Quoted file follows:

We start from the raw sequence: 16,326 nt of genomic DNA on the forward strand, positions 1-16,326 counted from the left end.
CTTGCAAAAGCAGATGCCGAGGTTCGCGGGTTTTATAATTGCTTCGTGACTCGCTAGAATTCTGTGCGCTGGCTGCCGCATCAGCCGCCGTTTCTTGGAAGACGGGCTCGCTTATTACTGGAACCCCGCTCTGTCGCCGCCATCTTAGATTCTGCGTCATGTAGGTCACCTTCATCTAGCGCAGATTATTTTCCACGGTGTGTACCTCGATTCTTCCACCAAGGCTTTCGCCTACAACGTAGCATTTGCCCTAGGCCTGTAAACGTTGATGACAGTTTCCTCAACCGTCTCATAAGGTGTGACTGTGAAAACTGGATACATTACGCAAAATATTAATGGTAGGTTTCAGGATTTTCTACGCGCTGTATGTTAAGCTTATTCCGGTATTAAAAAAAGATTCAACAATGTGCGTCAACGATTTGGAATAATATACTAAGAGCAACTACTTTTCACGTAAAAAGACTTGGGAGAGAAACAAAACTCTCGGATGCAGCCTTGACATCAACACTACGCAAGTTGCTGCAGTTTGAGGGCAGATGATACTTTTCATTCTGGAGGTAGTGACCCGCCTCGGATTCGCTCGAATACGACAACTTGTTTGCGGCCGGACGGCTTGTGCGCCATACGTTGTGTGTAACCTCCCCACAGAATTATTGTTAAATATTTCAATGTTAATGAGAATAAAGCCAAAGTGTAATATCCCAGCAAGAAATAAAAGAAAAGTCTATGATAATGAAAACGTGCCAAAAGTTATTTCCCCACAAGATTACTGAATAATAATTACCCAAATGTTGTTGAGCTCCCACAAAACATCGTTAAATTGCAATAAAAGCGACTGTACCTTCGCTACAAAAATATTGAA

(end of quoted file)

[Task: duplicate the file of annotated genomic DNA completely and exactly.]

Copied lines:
We start from the raw sequence: 16,326 nt of genomic DNA on the forward strand, positions 1-16,326 counted from the left end.
CTTGCAAAAGCAGATGCCGAGGTTCGCGGGTTTTATAATTGCTTCGTGACTCGCTAGAATTCTGTGCGCTGGCTGCCGCATCAGCCGCCGTTTCTTGGAAGACGGGCTCGCTTATTACTGGAACCCCGCTCTGTCGCCGCCATCTTAGATTCTGCGTCATGTAGGTCACCTTCATCTAGCGCAGATTATTTTCCACGGTGTGTACCTCGATTCTTCCACCAAGGCTTTCGCCTACAACGTAGCATTTGCCCTAGGCCTGTAAACGTTGATGACAGTTTCCTCAACCGTCTCATAAGGTGTGACTGTGAAAACTGGATACATTACGCAAAATATTAATGGTAGGTTTCAGGATTTTCTACGCGCTGTATGTTAAGCTTATTCCGGTATTAAAAAAAGATTCAACAATGTGCGTCAACGATTTGGAATAATATACTAAGAGCAACTACTTTTCACGTAAAAAGACTTGGGAGAGAAACAAAACTCTCGGATGCAGCCTTGACATCAACACTACGCAAGTTGCTGCAGTTTGAGGGCAGATGATACTTTTCATTCTGGAGGTAGTGACCCGCCTCGGATTCGCTCGAATACGACAACTTGTTTGCGGCCGGACGGCTTGTGCGCCATACGTTGTGTGTAACCTCCCCACAGAATTATTGTTAAATATTTCAATGTTAATGAGAATAAAGCCAAAGTGTAATATCCCAGCAAGAAATAAAAGAAAAGTCTATGATAATGAAAACGTGCCAAAAGTTATTTCCCCACAAGATTACTGAATAATAATTACCCAAATGTTGTTGAGCTCCCACAAAACATCGTTAAATTGCAATAAAAGCGACTGTACCTTCGCTACAAAAATATTGAA